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“You need to learn how to say no,” my colleague said, patting me on the arm. I’d just given her a lengthy apology for declining her invitation to a business lunch, because, as I explained, I felt I just had too much on my plate as a small business owner and the parent of two young kids.
For years, “just say no” was the advice I heard over and over again, whether I was grappling with professional challenges or the juggling act of parenthood. Even though the advice often seemed to come with a subtext—say no to everybody else, so that you can say yes to me—I never doubted its wisdom. After all, I’d spent far too many hours in pointless meetings, or making last-minute Hallowe’en costumes, or working overtime on some project proposal, all the time thinking, why did I agree to this?
But saying no is never easy, especially for women. We’re trained to make other people happy, or afraid of looking selfish, or worried that if we pass up on one opportunity, nothing else will come along in its place. Even if we end up exhausted and resentful, that can still feel less frightening than uttering that powerful and most precious of two-letter words: NO.
It took a major life crisis for me to see that word as anything other than negative.
At the time I was a corporate vice-president, working full-time at a downtown office and putting in extra hours on evenings and weekends poring over data sets, writing reports and catching up on email. Mine wasn’t a life that was compatible with homeschooling.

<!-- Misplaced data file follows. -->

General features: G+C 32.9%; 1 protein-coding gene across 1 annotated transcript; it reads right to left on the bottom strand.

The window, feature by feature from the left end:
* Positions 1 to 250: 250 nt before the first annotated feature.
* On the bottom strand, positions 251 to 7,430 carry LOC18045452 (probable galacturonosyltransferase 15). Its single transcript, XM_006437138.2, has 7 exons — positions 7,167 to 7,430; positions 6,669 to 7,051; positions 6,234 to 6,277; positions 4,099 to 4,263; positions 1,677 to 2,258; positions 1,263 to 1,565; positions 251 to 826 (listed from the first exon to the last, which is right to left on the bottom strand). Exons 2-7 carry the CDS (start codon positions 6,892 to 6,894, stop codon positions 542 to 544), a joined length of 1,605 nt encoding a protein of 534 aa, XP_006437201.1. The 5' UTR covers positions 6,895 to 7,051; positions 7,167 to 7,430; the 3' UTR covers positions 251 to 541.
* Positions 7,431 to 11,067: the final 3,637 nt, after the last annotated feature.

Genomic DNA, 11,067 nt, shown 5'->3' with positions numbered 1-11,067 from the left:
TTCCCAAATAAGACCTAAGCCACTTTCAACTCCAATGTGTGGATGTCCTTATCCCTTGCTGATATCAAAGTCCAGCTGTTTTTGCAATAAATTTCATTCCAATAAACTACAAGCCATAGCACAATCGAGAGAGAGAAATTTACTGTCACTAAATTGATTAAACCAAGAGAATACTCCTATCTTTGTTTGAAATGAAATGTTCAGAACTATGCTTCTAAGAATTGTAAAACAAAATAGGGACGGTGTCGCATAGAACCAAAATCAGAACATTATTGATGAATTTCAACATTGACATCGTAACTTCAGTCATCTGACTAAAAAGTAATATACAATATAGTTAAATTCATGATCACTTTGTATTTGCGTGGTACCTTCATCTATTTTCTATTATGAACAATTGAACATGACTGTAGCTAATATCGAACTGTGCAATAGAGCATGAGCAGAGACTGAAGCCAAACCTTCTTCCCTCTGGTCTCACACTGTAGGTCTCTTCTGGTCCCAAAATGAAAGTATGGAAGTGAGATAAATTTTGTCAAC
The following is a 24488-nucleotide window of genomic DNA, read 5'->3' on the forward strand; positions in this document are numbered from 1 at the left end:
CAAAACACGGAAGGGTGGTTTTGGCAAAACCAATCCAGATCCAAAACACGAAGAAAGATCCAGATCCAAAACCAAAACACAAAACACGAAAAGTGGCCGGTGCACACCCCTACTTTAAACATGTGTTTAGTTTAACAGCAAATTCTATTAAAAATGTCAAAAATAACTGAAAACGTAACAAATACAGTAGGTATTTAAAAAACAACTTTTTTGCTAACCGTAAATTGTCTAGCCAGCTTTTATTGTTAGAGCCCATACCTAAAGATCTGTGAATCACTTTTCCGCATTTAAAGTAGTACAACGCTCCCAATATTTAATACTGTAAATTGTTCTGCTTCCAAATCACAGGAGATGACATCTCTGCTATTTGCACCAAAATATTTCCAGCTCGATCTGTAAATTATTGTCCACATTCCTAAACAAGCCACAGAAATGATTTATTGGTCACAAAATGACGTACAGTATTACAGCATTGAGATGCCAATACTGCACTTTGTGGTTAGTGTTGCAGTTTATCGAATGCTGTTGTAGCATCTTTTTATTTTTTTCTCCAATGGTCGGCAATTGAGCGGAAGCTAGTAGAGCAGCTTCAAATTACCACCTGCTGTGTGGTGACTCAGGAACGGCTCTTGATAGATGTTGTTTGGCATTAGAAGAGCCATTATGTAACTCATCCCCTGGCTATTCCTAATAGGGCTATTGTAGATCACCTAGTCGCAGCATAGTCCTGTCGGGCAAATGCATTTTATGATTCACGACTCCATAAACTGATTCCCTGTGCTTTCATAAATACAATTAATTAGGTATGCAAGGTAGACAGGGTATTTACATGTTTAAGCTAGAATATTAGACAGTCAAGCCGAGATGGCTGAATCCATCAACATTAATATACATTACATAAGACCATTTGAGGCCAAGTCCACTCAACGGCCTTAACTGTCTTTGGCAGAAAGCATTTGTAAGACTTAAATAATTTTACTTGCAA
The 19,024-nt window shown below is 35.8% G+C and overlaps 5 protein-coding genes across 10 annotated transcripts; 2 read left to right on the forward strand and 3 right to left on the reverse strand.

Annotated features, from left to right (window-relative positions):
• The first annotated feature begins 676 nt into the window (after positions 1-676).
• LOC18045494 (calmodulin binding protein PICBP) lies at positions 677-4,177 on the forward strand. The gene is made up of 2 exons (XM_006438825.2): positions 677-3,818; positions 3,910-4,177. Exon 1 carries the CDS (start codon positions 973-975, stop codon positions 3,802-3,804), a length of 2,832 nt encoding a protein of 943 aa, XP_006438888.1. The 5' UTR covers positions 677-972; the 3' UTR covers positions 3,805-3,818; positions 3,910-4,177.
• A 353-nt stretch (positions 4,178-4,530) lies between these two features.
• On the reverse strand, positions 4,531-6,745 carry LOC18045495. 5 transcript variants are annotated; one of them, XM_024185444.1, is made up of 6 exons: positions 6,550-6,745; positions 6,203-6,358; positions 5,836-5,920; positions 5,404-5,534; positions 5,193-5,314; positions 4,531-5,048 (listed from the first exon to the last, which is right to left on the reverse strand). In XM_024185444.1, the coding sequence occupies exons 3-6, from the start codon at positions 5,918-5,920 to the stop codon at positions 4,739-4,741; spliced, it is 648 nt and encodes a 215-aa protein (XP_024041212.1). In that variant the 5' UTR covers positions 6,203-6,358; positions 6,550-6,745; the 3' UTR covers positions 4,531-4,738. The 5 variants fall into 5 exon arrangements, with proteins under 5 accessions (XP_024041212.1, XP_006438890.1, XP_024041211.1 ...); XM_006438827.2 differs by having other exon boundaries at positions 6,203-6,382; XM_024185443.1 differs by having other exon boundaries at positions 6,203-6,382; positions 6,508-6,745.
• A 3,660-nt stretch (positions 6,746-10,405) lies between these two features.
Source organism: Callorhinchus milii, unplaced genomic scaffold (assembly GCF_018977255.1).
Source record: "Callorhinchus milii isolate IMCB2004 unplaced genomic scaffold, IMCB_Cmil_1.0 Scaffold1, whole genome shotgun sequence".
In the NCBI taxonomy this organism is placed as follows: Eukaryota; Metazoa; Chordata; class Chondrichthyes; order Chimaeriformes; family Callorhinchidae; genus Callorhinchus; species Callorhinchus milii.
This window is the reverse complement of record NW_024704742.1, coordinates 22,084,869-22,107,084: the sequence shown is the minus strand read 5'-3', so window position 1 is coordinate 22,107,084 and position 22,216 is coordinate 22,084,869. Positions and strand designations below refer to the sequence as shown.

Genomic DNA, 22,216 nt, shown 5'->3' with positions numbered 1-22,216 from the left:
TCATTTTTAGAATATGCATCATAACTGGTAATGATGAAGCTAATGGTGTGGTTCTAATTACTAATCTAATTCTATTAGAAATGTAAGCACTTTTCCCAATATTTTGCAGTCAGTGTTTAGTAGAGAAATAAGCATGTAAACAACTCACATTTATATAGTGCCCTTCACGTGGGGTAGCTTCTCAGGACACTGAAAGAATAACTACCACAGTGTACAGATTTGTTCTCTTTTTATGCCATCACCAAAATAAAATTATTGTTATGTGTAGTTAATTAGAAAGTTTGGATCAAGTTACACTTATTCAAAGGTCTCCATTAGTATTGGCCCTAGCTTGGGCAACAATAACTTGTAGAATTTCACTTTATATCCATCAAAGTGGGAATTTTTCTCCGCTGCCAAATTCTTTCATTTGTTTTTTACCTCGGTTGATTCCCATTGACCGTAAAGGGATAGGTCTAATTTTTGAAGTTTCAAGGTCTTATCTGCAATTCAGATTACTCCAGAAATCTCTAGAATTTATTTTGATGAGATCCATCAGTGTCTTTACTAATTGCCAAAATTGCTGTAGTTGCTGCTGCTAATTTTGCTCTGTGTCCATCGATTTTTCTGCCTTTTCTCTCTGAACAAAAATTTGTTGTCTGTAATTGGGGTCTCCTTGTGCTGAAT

But I re-organized my work so that I could be at home with my son, because there was no other way to manage the costs and logistics of homeschooling. I kept up with work by taking my business calls in hallways or parked cars, while my boy attended enrichment classes or worked with with a tutor. I could scrape together just enough hours to get my job done—but only if I cut back to the absolute essentials. My new standard response to requests for meetings, catch-up lunches or unpromising business “opportunities" was simple and direct: “I am homeschooling my son and now have limited time, so this is not something I can schedule for the foreseeable future.”
As I grew more vigilant about protecting my time, I discovered another benefit to all this nay-saying: The more I minimized the demands on my time, the more patient I became with my kid. If I wasn’t rushed or stressed, I could better navigate his moments of intense anxiety or rigidity, so that he could regain his calm much more quickly.
Building on this welcome development in our lives, I started safeguarding not just my time, but my energy: I cut out the kind of family social engagements that might cause my son a meltdown; the conferences and meetings that drained rather than energized me; the casual friends who were more likely to inspire irritation than affection. My son’s needs justified it all, and I discovered that the higher I built my walls, the happier I was inside them.
Saying no didn’t just create room for both work and special needs parenting: it created more room for me. I was able start reading novels again, go to the gym regularly and enjoy long calls with my very closest friends.
Once I got in the “no” habit, I stopped justifying it by referring to my son’s particular needs; I stopped feeling like I had to justify saying no at all. Saying no was a valid choice in any situation, and I got comfortable exercising it.
But it needn’t take a life crisis to embrace the power of no. Unless and until you’re able to say no to other people’s demands, you can never make time for your own professional and personal priorities. By helping me learn to say no, my autistic son has allowed me to finally say yes to my own needs, goals and desires. And that’s better for everyone.
This article was originally published online in April 2018.
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